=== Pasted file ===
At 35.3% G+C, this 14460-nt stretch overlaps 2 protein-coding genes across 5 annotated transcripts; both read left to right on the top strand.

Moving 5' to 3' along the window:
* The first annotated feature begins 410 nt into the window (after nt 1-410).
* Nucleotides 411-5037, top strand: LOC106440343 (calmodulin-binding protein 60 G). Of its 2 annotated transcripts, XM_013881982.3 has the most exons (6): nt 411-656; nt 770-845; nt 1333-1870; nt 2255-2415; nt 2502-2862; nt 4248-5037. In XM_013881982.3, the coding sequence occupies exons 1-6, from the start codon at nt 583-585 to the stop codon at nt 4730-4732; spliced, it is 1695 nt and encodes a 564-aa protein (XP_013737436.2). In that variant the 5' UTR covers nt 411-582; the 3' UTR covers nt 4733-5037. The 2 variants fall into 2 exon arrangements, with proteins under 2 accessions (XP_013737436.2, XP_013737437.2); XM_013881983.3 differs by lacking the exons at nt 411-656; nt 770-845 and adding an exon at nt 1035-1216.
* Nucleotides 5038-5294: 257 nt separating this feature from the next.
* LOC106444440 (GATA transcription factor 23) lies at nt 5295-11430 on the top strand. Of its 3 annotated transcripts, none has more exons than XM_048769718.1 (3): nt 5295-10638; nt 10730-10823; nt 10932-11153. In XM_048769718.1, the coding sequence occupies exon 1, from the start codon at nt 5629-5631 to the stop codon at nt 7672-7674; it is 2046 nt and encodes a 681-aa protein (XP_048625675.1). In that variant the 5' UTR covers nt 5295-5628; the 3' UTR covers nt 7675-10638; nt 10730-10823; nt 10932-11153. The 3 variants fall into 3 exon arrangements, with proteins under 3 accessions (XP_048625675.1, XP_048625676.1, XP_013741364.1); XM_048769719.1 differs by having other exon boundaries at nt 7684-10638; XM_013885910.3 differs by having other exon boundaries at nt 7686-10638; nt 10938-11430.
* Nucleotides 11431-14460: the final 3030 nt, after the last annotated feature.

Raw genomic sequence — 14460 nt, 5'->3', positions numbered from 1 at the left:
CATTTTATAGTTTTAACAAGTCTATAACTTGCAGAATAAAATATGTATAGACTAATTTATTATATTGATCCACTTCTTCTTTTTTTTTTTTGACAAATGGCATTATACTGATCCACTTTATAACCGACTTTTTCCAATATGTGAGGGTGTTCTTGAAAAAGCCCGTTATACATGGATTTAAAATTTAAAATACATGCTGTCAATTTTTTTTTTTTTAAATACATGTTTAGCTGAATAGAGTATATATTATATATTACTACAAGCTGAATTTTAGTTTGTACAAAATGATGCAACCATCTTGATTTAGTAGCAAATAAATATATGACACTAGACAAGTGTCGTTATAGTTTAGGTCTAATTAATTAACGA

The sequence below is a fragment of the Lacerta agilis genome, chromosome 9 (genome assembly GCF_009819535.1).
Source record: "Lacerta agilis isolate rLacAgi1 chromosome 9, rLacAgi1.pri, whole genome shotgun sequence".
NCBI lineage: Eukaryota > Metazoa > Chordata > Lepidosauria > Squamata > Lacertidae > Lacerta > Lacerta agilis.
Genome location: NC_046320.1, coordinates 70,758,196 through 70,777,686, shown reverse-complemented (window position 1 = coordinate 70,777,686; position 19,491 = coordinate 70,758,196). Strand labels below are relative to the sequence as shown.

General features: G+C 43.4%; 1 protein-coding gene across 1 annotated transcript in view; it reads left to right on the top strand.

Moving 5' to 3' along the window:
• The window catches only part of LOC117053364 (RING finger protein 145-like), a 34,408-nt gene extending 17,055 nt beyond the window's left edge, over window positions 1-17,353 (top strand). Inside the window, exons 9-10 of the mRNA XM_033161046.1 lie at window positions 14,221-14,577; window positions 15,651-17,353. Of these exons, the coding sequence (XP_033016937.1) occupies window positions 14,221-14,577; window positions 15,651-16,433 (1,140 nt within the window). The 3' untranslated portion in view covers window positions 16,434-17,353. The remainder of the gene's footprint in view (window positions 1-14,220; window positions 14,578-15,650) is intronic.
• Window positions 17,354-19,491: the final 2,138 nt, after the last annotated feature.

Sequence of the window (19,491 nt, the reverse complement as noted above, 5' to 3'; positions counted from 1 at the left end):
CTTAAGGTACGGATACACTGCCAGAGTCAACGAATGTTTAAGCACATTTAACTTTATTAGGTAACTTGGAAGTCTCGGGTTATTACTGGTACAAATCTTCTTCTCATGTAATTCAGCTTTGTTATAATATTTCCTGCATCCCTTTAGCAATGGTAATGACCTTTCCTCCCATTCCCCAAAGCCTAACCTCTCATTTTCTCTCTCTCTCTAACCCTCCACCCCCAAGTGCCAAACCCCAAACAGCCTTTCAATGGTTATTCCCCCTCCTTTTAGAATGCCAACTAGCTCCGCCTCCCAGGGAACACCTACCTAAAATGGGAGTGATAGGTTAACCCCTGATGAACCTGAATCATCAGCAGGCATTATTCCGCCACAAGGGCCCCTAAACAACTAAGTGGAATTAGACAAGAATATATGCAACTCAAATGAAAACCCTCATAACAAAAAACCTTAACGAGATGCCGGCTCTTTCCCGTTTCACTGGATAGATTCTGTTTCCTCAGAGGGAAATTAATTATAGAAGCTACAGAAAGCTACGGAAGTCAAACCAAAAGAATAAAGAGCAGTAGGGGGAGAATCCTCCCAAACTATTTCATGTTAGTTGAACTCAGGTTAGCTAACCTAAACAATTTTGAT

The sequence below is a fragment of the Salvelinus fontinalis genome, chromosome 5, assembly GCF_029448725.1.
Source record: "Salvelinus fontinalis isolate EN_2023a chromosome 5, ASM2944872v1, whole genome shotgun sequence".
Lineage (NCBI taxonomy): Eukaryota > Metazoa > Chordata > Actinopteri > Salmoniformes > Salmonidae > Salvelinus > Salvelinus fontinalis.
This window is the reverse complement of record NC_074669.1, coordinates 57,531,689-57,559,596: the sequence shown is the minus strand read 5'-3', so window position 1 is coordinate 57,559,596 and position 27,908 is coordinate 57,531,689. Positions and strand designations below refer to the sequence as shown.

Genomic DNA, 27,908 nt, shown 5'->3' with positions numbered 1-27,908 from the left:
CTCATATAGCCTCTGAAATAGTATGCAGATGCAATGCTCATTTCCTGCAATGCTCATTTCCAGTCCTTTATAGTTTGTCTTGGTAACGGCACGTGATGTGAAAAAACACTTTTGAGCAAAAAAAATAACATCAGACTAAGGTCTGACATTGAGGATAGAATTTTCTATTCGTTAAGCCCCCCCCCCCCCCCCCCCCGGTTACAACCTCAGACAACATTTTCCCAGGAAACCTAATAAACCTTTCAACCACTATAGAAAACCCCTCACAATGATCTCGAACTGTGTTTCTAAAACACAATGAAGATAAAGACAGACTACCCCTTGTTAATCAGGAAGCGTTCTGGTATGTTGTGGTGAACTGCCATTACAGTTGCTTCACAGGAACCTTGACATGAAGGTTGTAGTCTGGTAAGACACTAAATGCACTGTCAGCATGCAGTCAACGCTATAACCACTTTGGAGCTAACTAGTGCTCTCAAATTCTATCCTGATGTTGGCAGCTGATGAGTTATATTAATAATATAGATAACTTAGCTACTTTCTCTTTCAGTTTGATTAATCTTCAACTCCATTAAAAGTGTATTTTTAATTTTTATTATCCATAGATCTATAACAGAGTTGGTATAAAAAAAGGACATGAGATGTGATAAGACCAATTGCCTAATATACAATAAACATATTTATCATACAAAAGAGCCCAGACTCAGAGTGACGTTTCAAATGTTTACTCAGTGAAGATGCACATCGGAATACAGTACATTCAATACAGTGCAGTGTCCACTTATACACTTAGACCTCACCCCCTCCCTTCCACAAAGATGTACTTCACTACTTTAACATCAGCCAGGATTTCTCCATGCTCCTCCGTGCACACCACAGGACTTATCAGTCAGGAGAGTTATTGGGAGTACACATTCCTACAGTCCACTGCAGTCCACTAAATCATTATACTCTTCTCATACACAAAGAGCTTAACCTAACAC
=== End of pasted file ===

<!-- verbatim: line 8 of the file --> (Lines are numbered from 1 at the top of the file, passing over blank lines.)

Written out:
Raw genomic sequence — 14460 nt, 5'->3', positions numbered from 1 at the left: